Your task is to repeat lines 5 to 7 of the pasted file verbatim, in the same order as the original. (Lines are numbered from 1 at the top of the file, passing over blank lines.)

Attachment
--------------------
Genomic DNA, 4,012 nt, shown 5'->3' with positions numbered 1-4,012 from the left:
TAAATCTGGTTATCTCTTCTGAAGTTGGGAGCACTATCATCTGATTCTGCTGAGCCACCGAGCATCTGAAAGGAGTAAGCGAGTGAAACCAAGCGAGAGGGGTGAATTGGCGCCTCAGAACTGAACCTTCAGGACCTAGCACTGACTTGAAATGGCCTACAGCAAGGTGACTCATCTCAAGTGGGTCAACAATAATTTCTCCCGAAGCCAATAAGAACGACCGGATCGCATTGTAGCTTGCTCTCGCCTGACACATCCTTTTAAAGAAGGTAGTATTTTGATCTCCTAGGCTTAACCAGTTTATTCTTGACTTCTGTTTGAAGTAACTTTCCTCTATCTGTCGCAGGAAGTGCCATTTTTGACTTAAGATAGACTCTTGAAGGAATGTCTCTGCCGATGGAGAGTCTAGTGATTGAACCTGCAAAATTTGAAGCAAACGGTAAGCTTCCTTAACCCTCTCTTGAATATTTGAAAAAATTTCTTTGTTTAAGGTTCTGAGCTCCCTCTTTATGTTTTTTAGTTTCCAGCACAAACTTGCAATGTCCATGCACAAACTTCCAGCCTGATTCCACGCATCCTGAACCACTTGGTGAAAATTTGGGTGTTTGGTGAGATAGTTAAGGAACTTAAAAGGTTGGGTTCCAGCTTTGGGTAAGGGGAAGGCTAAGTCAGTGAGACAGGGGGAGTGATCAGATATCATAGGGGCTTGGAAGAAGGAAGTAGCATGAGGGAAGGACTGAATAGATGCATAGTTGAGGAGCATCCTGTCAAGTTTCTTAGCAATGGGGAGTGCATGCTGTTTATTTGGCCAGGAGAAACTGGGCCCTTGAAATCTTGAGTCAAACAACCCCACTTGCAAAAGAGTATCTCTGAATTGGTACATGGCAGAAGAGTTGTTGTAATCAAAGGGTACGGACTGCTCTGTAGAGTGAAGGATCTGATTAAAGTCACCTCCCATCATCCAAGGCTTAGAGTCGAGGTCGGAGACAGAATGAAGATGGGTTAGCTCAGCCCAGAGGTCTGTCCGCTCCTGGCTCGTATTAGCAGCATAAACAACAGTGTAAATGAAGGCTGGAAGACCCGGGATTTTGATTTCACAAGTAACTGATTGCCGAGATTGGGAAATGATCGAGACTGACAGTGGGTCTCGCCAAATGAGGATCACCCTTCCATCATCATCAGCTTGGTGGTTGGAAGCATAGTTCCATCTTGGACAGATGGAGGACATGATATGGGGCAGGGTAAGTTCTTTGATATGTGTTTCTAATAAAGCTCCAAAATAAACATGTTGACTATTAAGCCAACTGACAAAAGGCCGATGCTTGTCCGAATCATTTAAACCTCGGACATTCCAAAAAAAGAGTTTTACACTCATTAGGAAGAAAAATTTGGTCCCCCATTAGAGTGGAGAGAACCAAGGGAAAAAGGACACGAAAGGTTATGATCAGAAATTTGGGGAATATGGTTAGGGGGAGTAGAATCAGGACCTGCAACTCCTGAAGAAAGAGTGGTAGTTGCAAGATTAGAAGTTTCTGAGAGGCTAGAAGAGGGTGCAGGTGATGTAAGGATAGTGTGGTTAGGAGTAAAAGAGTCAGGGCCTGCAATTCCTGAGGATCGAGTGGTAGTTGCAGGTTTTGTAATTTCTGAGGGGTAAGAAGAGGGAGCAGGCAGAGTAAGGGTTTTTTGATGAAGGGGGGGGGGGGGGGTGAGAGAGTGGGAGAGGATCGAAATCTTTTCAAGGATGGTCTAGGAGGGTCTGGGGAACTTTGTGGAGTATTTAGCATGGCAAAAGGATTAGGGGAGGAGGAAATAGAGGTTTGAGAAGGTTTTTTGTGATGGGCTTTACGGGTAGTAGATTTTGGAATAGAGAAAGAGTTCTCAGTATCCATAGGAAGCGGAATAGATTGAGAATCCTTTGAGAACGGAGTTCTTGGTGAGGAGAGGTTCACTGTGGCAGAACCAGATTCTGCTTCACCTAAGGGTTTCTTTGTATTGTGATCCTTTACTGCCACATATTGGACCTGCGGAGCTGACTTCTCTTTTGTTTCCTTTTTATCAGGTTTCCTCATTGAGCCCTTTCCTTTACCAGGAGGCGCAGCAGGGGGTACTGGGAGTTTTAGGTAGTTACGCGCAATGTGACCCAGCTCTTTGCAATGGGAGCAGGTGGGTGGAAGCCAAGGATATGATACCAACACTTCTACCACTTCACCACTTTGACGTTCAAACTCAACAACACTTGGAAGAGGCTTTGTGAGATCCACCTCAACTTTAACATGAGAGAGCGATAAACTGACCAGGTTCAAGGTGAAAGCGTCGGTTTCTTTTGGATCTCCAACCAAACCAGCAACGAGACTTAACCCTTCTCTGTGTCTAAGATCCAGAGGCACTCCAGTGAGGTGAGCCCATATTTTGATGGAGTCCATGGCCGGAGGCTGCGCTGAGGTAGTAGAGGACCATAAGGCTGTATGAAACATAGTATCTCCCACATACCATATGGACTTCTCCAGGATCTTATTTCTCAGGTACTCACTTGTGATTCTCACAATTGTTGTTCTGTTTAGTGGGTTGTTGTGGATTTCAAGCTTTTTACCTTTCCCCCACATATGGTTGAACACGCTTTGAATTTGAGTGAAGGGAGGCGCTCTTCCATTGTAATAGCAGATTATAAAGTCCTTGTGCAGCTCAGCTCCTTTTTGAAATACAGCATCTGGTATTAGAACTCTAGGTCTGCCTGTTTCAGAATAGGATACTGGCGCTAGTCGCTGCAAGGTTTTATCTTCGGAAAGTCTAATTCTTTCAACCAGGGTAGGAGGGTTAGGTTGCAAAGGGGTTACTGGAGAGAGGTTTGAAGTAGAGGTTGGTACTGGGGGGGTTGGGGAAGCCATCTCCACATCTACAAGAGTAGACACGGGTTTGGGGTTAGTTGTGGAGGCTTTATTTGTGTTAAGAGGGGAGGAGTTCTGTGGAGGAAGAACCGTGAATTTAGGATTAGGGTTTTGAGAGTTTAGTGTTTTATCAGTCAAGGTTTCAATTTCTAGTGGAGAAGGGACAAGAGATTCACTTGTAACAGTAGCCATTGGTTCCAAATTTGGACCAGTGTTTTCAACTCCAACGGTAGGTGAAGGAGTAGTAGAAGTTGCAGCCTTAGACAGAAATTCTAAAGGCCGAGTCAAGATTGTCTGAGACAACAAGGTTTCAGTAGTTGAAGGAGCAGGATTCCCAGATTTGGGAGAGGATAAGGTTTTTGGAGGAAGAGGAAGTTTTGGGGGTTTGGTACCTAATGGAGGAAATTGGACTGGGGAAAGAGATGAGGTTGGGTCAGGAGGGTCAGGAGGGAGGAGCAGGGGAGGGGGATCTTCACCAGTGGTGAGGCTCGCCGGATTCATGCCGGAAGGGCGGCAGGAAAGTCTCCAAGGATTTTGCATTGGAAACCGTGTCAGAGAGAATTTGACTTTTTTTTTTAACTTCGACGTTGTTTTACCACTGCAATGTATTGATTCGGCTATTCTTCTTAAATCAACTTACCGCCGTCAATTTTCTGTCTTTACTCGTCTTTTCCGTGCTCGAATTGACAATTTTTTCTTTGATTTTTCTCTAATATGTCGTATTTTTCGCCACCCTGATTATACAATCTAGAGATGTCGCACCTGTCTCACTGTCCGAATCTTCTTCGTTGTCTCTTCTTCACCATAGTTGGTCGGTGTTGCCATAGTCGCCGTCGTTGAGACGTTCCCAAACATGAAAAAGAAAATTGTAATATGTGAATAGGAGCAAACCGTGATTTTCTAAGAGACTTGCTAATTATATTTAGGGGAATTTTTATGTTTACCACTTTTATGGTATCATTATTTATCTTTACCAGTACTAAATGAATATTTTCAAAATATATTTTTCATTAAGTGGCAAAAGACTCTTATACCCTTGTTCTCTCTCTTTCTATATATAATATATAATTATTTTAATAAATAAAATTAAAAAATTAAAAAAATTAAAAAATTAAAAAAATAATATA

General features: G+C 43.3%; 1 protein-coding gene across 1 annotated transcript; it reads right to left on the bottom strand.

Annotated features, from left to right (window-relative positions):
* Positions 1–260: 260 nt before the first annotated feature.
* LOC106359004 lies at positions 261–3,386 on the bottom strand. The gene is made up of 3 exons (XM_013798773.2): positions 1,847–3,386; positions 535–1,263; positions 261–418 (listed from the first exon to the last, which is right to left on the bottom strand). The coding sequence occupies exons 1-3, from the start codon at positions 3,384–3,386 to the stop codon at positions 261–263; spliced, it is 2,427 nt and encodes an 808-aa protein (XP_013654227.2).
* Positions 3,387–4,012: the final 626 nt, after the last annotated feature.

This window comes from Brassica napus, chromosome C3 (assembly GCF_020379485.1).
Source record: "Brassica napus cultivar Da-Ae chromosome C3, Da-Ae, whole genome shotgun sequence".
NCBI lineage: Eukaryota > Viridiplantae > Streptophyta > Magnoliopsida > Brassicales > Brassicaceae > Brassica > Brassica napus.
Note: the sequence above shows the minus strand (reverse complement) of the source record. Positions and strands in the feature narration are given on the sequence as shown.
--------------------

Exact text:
* Positions 1–260: 260 nt before the first annotated feature.
* LOC106359004 lies at positions 261–3,386 on the bottom strand. The gene is made up of 3 exons (XM_013798773.2): positions 1,847–3,386; positions 535–1,263; positions 261–418 (listed from the first exon to the last, which is right to left on the bottom strand). The coding sequence occupies exons 1-3, from the start codon at positions 3,384–3,386 to the stop codon at positions 261–263; spliced, it is 2,427 nt and encodes an 808-aa protein (XP_013654227.2).
* Positions 3,387–4,012: the final 626 nt, after the last annotated feature.